Health Disparities in African Americans and What to Do About Them Now

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We know that racism affects African American health, but there are notable health disparities between African Americans and the rest of the population.

African Americans are at a higher risk for a number of preventable and chronic health conditions, such as hypertension, diabetes, and obesity, compared to other racial and ethnic groups in the United States. According to the CDC, younger African Americans live with or die of many conditions typically found in white Americans at older ages. This disparity is due to several factors, including socioeconomic status, education, and access to healthcare.

While the overall health of African Americans has improved in recent years, the health disparities between them and other groups have remained essentially unchanged. In order to reduce these disparities, it is important to address the social and economic factors that contribute to them. Let’s look at all the health disparities in African Americans and how we can combat them.

What are health disparities?

According to the CDC, “Health disparities are preventable differences in the burden of disease, injury, violence, or opportunities to achieve optimal health that are experienced by socially disadvantaged populations. Health disparities are inequitable and are directly related to the historical and current unequal distribution of social, political, economic, and environmental resources.”

With the current climate and the COVID-19 pandemic, African Americans’ health disparities were magnified by disproportionate COVID-19 rates. People with underlying health conditions were at a higher risk of severe COVID-19 and even death. This revealed a gaping wound of the already long history of health disparities in African Americans.

History and Health Disparities

Health disparities were addressed in 1899 with W.E.B Du Bois’s sociological study, The Philidelphia Negro, where he assessed the health of the non-white community. In 1906 with W.E.B. Du Bois’s The Health and Physique of the Negro American, he took it a little further.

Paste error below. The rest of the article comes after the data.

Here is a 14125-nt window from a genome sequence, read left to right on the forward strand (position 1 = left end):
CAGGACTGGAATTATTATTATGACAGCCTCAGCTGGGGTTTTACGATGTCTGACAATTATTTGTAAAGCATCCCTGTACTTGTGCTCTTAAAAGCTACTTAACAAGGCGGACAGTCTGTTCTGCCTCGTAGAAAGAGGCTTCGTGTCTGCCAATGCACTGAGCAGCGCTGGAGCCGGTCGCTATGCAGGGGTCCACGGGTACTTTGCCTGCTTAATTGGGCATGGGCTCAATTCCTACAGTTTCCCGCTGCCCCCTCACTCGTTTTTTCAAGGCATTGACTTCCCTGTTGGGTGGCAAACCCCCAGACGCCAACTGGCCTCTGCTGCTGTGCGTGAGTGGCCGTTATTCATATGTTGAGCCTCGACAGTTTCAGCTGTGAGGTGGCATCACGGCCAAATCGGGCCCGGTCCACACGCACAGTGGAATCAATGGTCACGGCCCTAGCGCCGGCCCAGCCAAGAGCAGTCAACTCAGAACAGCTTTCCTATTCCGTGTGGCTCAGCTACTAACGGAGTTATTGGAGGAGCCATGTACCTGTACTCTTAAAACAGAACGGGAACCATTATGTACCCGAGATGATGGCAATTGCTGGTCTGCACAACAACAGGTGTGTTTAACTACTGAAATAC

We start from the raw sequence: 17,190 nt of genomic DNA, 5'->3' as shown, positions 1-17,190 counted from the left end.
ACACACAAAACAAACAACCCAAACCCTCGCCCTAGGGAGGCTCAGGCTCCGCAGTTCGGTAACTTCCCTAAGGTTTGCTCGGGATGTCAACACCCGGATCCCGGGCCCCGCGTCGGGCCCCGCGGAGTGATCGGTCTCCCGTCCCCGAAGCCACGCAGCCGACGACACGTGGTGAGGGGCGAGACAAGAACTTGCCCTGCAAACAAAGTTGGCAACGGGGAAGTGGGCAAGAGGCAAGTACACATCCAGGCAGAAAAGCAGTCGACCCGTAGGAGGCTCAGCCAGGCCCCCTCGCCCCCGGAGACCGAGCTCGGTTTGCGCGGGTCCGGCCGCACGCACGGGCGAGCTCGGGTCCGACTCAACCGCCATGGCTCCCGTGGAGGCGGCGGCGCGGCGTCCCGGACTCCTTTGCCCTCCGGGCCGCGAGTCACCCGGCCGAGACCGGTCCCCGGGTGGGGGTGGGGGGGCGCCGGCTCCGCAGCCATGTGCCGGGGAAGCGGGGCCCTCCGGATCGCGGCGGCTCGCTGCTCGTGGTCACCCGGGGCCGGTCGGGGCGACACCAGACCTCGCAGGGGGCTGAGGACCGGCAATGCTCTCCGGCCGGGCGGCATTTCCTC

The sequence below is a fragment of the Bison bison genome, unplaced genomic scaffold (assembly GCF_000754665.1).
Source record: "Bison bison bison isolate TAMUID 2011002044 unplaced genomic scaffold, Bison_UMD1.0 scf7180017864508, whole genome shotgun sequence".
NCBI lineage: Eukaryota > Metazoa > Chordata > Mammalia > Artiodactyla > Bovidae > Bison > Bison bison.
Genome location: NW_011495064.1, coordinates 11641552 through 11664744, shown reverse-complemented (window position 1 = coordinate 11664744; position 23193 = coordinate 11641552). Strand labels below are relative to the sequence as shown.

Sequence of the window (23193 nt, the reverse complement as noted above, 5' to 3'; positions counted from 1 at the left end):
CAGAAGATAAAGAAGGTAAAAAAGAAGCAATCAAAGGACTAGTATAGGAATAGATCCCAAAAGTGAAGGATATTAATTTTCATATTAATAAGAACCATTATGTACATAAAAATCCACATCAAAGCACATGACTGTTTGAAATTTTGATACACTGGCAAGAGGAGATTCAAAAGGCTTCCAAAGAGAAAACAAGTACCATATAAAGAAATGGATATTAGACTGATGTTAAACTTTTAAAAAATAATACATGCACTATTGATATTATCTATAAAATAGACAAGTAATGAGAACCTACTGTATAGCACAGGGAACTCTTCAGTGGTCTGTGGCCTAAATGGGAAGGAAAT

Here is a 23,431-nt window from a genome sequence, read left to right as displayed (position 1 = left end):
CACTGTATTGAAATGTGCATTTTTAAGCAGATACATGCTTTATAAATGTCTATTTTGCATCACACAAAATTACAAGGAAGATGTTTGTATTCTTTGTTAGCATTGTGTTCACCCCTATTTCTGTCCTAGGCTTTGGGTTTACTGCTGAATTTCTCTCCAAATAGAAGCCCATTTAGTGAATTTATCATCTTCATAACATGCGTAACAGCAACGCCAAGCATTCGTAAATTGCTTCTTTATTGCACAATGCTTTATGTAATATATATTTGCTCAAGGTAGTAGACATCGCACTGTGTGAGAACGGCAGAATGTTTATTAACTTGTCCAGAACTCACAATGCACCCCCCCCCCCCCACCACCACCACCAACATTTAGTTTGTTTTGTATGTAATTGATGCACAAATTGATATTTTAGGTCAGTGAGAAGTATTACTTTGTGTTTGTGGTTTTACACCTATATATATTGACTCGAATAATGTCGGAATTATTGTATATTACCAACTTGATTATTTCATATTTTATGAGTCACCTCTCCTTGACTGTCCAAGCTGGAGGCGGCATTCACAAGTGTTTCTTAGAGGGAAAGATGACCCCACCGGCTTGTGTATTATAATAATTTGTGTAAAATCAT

In 1915, Booker T Washington brought up compelling facts regarding the disease risks and deaths disproportionately prevalent amongst African Americans in his conference for the improvement of health conditions amongst African Americans. He also launched Negro Health Week to raise awareness and provide information to the black community. Looking to now, there has been a 25% decrease in deaths of African Americans due to chronic illness, but we are still disproportionate compared to other communities.

What are the primary health disparities?


48% of African American adults are obese, and about 20% of children are obese. Obesity is a risk factor for many chronic conditions, including diabetes, heart disease, and cancer. Additionally, 50.3% of adults are physically inactive, increasing the probability of developing a chronic illness.


African Americans are 60% more likely to develop diabetes than whites and twice as likely to die from it.

Cardiovascular Disease

The American Heart Association notes that high blood pressure is the highest in the world for African Americans. There are 40% of black men and women living with high blood pressure, which is known to be a risk factor for severe forms of COVID-19 and other viruses. Furthermore, an astonishing 60% of black women have high blood pressure compared to white women. In addition, African Americans ages 18-49 are more likely to die from heart disease than whites (CDC). Finally, the prevalence of stroke is higher in African Americans.


Although breast cancer rates are higher in white women than in black women, the probability of death is higher in black women. They tend to develop more aggressive forms disproportionately. The American Cancer Society mentions, “African Americans have the highest death rate and shortest survival of any racial/ethnic group for most cancers. African American men also have the highest cancer incidence.”